antiquarian scholarly tradition

In referring several times to this tradition, you raise a crucial point about the need to build electronic archives that are self-conscious about their lineage. The cultural practices (particularly those on the fringes of professional scholarship) that have played an important role in theatre historiography need to be part of what an archive "represents." [back to Newey's essay]


high culture and critical theory on the written text

The difference in orientation you mention seems to point to two traditions that are supported by distinct cultural and reading practices. The electronic archive may blur their boundaries, interfering with their well rehearsed professional and pedagogical separation. [back to Newey's essay]


any text and the conditions of its production

I think we are not so much asking whether electronic media can play a role in historiography but which roles they can play and how. Is electronic editing more likely than other kinds of scholarly editing to problematize the theatre text? How is it different from editing for print? What about the media of microforms? How do each of these media frame the theatre text? What do they include, what exclude? What, for that matter, does the material archive itself frame out of the picture? What might electronic editing add to what other media make available? Is it possible that what the electronic archive might add is hard to see because it is more a process than a particular kind of information? [back to Newey's essay]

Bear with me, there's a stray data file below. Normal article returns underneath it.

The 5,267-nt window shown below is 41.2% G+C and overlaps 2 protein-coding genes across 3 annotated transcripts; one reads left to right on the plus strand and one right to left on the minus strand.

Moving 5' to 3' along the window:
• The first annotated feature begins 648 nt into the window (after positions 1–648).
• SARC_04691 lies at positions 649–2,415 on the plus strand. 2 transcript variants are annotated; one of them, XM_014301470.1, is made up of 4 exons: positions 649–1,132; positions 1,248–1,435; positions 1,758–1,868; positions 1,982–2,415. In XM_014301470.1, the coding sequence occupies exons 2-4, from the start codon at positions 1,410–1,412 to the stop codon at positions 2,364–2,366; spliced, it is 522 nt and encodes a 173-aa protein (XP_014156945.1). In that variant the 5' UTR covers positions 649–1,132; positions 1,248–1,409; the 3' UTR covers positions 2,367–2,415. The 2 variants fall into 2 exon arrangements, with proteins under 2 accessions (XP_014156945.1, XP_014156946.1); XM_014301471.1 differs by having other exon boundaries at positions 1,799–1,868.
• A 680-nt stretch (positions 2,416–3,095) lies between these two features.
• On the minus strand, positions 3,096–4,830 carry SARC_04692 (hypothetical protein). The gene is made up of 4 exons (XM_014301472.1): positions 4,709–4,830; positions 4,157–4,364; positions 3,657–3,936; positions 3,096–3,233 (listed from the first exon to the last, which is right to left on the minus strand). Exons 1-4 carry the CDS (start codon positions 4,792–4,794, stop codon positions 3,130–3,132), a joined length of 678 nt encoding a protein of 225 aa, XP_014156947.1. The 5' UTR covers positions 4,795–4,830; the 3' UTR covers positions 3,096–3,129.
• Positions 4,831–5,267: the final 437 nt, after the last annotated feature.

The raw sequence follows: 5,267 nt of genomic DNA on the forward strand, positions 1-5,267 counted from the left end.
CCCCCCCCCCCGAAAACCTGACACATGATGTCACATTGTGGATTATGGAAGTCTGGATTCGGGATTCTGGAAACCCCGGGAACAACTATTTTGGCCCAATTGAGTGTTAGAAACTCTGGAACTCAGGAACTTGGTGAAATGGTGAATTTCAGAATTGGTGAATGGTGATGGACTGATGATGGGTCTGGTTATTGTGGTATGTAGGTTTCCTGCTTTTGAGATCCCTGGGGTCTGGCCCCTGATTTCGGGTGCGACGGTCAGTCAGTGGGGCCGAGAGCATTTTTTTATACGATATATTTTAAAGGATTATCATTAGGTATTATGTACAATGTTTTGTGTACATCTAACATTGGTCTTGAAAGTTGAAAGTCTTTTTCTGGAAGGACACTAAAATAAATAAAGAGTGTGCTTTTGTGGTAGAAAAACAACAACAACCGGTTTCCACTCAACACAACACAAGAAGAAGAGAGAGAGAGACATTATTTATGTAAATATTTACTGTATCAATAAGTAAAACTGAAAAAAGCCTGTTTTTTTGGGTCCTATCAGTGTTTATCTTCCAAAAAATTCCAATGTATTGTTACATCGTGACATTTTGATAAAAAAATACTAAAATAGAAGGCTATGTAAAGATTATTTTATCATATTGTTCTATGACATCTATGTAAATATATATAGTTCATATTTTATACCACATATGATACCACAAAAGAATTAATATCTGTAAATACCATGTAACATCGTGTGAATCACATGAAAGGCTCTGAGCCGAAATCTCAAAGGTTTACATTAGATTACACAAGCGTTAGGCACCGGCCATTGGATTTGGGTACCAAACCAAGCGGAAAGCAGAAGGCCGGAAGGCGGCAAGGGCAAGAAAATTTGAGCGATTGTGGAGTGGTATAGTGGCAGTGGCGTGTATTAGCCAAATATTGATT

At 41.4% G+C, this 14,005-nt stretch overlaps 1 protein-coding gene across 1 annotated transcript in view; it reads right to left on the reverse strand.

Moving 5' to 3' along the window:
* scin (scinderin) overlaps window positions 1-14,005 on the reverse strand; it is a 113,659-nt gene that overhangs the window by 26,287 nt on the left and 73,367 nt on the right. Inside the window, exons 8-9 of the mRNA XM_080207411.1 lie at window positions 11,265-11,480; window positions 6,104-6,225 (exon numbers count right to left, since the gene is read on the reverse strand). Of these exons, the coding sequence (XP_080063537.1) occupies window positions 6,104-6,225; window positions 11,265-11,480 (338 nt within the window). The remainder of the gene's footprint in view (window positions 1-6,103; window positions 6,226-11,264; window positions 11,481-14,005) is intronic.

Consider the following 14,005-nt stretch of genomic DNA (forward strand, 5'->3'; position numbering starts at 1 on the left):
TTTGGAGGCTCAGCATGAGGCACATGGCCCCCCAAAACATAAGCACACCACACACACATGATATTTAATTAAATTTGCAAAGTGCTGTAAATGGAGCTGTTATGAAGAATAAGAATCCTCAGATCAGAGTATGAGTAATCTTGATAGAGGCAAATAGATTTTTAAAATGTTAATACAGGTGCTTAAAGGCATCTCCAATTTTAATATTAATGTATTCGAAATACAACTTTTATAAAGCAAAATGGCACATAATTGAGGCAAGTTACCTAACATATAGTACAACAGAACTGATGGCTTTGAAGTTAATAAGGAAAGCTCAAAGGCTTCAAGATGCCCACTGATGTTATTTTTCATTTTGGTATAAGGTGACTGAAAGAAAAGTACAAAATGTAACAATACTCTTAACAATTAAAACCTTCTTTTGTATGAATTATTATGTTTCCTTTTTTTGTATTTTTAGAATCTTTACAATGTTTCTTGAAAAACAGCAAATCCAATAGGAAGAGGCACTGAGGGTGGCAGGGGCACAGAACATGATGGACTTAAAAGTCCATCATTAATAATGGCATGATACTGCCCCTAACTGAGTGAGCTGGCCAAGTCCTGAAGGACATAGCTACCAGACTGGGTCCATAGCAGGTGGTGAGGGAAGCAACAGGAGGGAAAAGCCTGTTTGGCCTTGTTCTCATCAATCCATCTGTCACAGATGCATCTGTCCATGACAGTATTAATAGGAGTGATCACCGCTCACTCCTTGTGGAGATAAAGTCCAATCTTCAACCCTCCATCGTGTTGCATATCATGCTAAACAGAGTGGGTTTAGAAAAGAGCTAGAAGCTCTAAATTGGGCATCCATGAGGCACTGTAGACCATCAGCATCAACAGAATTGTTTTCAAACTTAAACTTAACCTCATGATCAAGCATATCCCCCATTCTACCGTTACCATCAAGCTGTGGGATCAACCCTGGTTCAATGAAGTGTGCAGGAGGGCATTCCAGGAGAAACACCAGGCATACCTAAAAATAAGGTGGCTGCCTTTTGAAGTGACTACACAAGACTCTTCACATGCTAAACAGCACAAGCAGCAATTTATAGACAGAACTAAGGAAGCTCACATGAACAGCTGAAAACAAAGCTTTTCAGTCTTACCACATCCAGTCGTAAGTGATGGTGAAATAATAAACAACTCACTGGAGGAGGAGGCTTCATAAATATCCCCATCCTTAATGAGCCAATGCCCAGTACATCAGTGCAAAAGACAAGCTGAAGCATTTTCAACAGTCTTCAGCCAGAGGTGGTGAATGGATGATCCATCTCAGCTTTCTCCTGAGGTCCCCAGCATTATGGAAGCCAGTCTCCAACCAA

histories of the theatre buildings

Hear, hear! I will even go one step further and suggest that new forms of media using combination of video, audio, and virtual space design could open new possibilities for online performances that could write theatre history from another perspective. Imagine a group of actors that could explore a text in relation to a virtual, 3-D re-construction of Drury Lane and contrast that performance to one situated on their own campus in a modern performance space. [back to Newey's essay]


a real concentration of cultural capital

To really get into questions surrounding the direction of future editions and the capital behind them, we need to do some very detailed thinking about our own labor as cultural capital and the ways the structures of our institutions support certain kinds of production more or less out of ideological inertia. Yes, creating an electronic archive is "expensive," but so is subsidizing the publishing industry that republishes dead white men on a regular cycle. Universities and their libraries have some choices to make and a lot depends on how we exert our efforts to redirect their resources. But we need some very detailed thinking about where we are going and how our directions will serve the work we think is important. It is very possible that a really sophisticated strategy (and maybe the Brown Women Writers Project has already been here well before us) would use a combination of electronic and print availability to leverage a multi-directional availability. [back to Newey's essay]